Patrick M. Coady

I will be taking a look at various websites which pick apart Monsanto's public relations strategies.
Here is an annotated bibliography of the sources I am relating to the 21st Century Propaganda Project, as guided by Professor Hobbs:

1. The Pharmageddon Riddle

Specter, M. (2000). The pharmageddon riddle. The New Yorker, Retrieved from

2. Monsanto's Public Relations Boomerang

Zimmerman, A. (1999). Monsanto's public relations boomerang. Synthesis/Regeneration, 18. Retrieved from

This article takes a very strong stance against Monsanto, exposing their public relations agenda. It chronicles many sources, such as; New York Times, Wall Street Journal (Europe), Center for Ethics and Toxics, Campaign for Food Safety, etc. This particular article, written by Andy Zimmerman, most certainly has an opinionated view of Monsanto Corporation, as is evidenced in the style and passion he used to convey the point he wanted to make - inclusive of the proper information and citations, of course. The Winter 1999 edition opens, saying "Ninety-eight was a hell of a year for Monsanto.. the company that environmental activists love to hate rolled out a worldwide blitz designed to put a happy face on agricultural biotechnology." The had seemingly gave themselves a facelift - "Food-Health-Hope," their new slogan reads, re-pronouncing their own business as a "life sciences company." It further explains how the conglomerate has merged with many smaller, well-known chemical companies and brand-names in order to cover up the bad reputation they have earned in the recent years. Why would they gain a bad reputation, you might ask? Zimmerman lists several public-relations horror stories, which include "the book Against the Grain... had production halted when the publisher received threatening letters from Monsanto, and many other stories which seem to show how this company resorts often to strong-arm public-relations stunts. The author then goes on to explain how the conglomerate relies on PR reps such as Jimmy Carter (nuclear engineering, agribusiness executive, and politician) to relay the company 'message' and has called critics of biotechnology, "extremists." Again and Again it seems Monsanto tries to exploit those in areas of lesser financial stability, inclusive of; the mentioned 24 African delegates who were outraged of the business' idea. They "strongly object that the image of the poor and hungry from our country-sides being used by giant multinational corporations to push a technology which is neither safe, environmentally friendly nor economically beneficial to us." Monsanto also gives large payouts to non-profit organizations all over the country, in order to gain some support of the respective public. Apparently, a personal interview with the writer of the aforementioned article and a Monsanto spokesperson yielded a conversation in which the author asked if she would go to her executives, asking for a debate between the company and the opponents of biotechnology - she said "they'd shit bricks." So, in light of everything in this article, and the reputable source file which it is derived from, i would say that i take the side of the author. Monsanto's larger-than-life persona as a domineering agricultural giant is substantiated buy their overly-confident, cocky attitudes.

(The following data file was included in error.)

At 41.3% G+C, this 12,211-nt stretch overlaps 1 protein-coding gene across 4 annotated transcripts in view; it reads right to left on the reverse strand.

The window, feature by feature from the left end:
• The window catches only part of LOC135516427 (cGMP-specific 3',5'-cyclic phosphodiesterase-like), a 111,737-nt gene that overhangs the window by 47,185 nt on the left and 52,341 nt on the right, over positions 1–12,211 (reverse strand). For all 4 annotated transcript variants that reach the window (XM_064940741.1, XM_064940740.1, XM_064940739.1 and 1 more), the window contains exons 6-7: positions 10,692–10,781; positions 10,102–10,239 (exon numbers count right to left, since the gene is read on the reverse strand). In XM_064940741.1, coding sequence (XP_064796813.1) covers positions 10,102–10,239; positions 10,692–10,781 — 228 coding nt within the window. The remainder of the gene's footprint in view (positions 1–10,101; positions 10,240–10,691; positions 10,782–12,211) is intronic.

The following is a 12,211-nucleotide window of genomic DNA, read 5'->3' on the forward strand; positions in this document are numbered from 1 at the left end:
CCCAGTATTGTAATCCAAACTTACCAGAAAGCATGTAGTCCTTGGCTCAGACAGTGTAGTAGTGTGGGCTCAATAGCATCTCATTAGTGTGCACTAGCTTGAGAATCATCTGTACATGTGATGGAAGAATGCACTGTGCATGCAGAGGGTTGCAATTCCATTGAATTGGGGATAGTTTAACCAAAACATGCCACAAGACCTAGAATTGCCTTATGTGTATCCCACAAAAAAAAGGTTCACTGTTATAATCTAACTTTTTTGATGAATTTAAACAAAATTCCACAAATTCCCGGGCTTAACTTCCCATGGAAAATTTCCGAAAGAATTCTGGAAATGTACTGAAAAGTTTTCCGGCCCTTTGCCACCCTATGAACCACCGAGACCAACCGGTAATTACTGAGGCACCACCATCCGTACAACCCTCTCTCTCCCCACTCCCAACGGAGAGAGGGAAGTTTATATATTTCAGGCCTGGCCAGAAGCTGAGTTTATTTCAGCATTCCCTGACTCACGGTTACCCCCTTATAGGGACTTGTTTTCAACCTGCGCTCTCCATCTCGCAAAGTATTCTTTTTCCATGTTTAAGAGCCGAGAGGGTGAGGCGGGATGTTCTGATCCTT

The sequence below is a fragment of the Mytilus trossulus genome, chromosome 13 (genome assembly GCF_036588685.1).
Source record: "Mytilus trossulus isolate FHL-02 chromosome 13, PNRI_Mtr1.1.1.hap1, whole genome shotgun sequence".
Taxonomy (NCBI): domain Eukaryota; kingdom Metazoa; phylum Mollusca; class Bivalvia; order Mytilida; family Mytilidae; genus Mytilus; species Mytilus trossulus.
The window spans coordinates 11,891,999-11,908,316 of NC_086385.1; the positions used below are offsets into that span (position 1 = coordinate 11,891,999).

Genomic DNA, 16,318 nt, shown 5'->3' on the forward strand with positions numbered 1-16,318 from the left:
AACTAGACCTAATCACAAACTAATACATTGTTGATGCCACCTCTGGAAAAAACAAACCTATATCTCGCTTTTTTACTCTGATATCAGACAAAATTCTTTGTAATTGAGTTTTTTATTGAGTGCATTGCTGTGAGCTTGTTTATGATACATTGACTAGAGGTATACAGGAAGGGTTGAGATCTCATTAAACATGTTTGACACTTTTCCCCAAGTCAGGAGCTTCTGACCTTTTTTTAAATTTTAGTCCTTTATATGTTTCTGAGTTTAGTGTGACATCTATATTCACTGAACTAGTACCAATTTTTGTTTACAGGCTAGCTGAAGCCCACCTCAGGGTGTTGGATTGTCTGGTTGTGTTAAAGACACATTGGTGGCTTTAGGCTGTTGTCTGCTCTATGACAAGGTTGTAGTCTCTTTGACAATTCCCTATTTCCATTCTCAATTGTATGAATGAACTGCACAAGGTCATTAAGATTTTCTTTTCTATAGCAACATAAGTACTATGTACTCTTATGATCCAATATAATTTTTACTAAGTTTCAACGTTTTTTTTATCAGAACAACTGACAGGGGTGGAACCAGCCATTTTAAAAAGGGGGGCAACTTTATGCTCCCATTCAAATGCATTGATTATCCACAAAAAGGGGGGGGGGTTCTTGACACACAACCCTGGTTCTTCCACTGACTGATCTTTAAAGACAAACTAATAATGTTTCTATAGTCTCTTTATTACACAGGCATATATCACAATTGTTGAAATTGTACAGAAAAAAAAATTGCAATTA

Some Other Reputable Sources:

1. Monsanto's Public-Relations Nightmare

Orelli, B. (2008). Monsanto's public-relations nightmare. Retrieved from

2. Genetic Engineering in Agriculture and Corporate Engineering in Public Debate

Rajeev, P., Torres, R.J., & Rosset, P. (2005). Genetic engineering in agriculture and corporate engineering in public debate. The International Journal of Occupational and Environmental Health, 11(4), Retrieved from

By Comparing and Contrasting these four sources, i hope to find the trends that Monsanto employs in their public relation strategy, and why it has worked so well (or perhaps, not so well) for them. They are either doing something right, or disguising their ultimate propaganda from those who scrutinize their plans, because lets face it, they've been in business since 1901!